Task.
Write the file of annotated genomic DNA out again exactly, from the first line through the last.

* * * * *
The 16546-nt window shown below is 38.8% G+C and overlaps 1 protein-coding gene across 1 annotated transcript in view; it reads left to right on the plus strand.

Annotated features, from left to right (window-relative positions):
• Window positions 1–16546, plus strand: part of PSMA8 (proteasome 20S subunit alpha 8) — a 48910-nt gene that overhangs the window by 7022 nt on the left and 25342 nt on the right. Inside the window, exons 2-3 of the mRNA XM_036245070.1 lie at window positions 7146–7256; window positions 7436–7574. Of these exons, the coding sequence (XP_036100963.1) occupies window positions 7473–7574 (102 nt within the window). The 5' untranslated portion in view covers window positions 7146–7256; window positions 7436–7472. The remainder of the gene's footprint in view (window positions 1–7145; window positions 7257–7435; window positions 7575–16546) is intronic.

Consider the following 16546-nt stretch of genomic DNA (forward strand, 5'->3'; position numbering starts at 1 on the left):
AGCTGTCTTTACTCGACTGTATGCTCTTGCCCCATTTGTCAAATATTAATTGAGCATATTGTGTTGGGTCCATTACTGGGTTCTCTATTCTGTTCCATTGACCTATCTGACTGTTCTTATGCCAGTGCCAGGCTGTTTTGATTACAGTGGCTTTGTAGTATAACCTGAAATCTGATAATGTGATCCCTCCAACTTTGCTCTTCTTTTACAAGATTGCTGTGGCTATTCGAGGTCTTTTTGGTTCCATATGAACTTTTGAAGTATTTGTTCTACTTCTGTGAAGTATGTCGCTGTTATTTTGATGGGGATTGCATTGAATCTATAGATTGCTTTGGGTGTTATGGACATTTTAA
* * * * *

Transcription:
The 16546-nt window shown below is 38.8% G+C and overlaps 1 protein-coding gene across 1 annotated transcript in view; it reads left to right on the plus strand.

Annotated features, from left to right (window-relative positions):
• Window positions 1–16546, plus strand: part of PSMA8 (proteasome 20S subunit alpha 8) — a 48910-nt gene that overhangs the window by 7022 nt on the left and 25342 nt on the right. Inside the window, exons 2-3 of the mRNA XM_036245070.1 lie at window positions 7146–7256; window positions 7436–7574. Of these exons, the coding sequence (XP_036100963.1) occupies window positions 7473–7574 (102 nt within the window). The 5' untranslated portion in view covers window positions 7146–7256; window positions 7436–7472. The remainder of the gene's footprint in view (window positions 1–7145; window positions 7257–7435; window positions 7575–16546) is intronic.

Consider the following 16546-nt stretch of genomic DNA (forward strand, 5'->3'; position numbering starts at 1 on the left):
AGCTGTCTTTACTCGACTGTATGCTCTTGCCCCATTTGTCAAATATTAATTGAGCATATTGTGTTGGGTCCATTACTGGGTTCTCTATTCTGTTCCATTGACCTATCTGACTGTTCTTATGCCAGTGCCAGGCTGTTTTGATTACAGTGGCTTTGTAGTATAACCTGAAATCTGATAATGTGATCCCTCCAACTTTGCTCTTCTTTTACAAGATTGCTGTGGCTATTCGAGGTCTTTTTGGTTCCATATGAACTTTTGAAGTATTTGTTCTACTTCTGTGAAGTATGTCGCTGTTATTTTGATGGGGATTGCATTGAATCTATAGATTGCTTTGGGTGTTATGGACATTTTAA